Bound in the land of the free
Displacement is another form of imprisonment
By Maryam Khosharay
October 25, 2000
My cousin Lalah tells me my images of Iran are romanticized illusions.
Resolutely she states that the family gatherings, the laughter, and the
singing that I see for three fanciful weeks during my yearly visits are
aggregates of a façade; a temporary mask concealing the country's
collective despair. Without vacillation, she boldly states that what I
have in America is true freedom.
I crease my eyebrows in contemplation; "freedom"...a term
that has been packaged up, gift wrapped, and defined to conceal it's many
layers and interpretations. I am neither ignorant nor blind to the political,
social, and cultural turbulence in my country. I see the faces of my relatives:
they look at nothingness longer; their laughter is subdued and shallower.
I see that they are disillusioned, detached, and caught in a trap of social
depression that we pray will soon cease.
Vali aziz, what you do not see is that displacement abroad is another
form of imprisonment unjustified in a land of "freedom." The
role overload Iranian women confront exists in America as well as in Iran.
So, I began to question the conventional concept of freedom, and it's relation
to country, culture, and self.
Irrefutably, I am aware that my domicile in the model nation of freedom
has granted me free expression, a liberal education, and theoretical egalitarianism.
I do not deny that I have taken for granted these certain "freedoms":
I can debate political issues in public without fear; I can live in my
own apartment in New York city; I am entirely unconfined to wear what I
choose; to go where I desire, and make conversation with complete strangers.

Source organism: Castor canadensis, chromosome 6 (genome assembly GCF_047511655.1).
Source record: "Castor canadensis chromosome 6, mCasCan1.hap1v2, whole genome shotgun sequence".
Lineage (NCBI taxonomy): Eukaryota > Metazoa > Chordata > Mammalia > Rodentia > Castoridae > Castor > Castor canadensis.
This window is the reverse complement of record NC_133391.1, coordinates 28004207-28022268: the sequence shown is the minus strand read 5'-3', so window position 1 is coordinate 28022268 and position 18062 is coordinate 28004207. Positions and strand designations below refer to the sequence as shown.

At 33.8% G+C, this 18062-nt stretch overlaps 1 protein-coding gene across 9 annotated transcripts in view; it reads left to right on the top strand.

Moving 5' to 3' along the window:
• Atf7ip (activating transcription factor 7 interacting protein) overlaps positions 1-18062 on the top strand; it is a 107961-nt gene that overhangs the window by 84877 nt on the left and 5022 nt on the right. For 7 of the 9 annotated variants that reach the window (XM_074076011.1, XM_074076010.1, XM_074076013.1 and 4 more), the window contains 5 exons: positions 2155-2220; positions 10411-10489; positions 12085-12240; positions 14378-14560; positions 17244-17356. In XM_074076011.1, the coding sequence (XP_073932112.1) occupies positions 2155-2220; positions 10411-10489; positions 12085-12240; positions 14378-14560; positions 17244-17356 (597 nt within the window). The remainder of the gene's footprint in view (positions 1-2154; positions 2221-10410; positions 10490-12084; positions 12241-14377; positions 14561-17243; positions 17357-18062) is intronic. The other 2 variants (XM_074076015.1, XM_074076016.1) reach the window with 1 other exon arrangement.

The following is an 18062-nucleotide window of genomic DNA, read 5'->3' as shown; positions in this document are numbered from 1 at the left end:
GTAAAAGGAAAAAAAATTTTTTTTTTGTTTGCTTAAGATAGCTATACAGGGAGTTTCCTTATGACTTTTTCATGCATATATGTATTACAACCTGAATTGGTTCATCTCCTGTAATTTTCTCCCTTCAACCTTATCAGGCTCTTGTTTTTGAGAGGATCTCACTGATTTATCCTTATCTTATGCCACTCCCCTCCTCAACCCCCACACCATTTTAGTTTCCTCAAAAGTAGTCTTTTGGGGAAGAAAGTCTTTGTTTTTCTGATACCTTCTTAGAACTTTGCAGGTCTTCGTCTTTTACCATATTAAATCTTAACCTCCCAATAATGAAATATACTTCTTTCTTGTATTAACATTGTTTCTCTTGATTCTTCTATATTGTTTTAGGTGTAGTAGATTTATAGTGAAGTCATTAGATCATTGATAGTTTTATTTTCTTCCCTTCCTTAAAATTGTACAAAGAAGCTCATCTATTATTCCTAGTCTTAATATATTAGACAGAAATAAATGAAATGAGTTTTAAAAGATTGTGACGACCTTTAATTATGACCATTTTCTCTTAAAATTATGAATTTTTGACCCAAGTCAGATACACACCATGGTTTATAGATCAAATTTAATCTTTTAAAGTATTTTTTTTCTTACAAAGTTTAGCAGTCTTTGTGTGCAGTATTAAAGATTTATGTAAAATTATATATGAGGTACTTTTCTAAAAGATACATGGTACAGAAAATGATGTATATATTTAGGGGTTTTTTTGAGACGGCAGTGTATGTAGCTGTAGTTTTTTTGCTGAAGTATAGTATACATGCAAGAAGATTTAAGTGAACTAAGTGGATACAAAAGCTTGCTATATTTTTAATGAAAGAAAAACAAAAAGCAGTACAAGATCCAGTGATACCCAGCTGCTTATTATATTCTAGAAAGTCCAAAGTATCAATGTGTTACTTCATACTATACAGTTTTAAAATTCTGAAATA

Yes, this is one side of "freedom"- but these indulgences
come alongside the tight grasps of secularism, hyper-individualism, conspicuous
consumption, and career entrapment. Childhood is disappearing and technology
is the new God.
Is freedom truly freedom if it can only be bestowed in a mere part of
the entire world? Freedom, from my point of reference, surpasses time and
place. It is what I felt last spring - walking in enlightened solitude,
reflections of Iran in my mind, filling me with serenity.
My minds eye finds peace when it sees the streets of Iran with children
playing football, men coming home with warm bread over their shoulders.
Freedom is when I wake up at Khale Objies and know that breakfast awaits
in a never empty kitchen in a house where people love me unconditionally.
Freedom is as simple, or as complex, as the feeling I have when I hear
my name said correctly: Mar-yam, not Mary-am.
Freedom is when amidst the confusion on a random street in Manhattan
I hear Farsi spoken, and smile because I have just made a connection that
surpasses the present and extends into the past and aftertime. It is knowing
who I am, where I come from, and feeling at one with the whole. It is the
feeling I have when I think of sunsets, laughter, and my mothers smile;
the relief and comfort of entering my mothers house and smelling the berenj;
drinking chaie with gaz. It is self-definition in an undefined society.
Being an Iranian-American is not about exoticism, flashy cars, or careers
in the sciences-it is not about fundamentalism, conservatism, or sexual
repression. I do not become "more" Iranian by covering my thick
hair, batting my long lashes, and avoiding direct eye contact-nor am I
"less" Iranian because I enjoy reading Hindu poetry, admiring
risqué art, and drinking red wine.
It is a feeling- a wholeness found in culture, language, scents, and
sounds. It is when I cannot eat fruit in the states after consuming the
voluptuous meeveh in Iran. I can not enjoy American music the same way
I can feel the musical poetry of Persia enter my being and dance around
in my soul. My absolute in a society of subjectivity is my identity as
an Iranian woman- it is the root which bestows enchantment, strength, and
vigor. It is my past, present, and future- it is my freedom.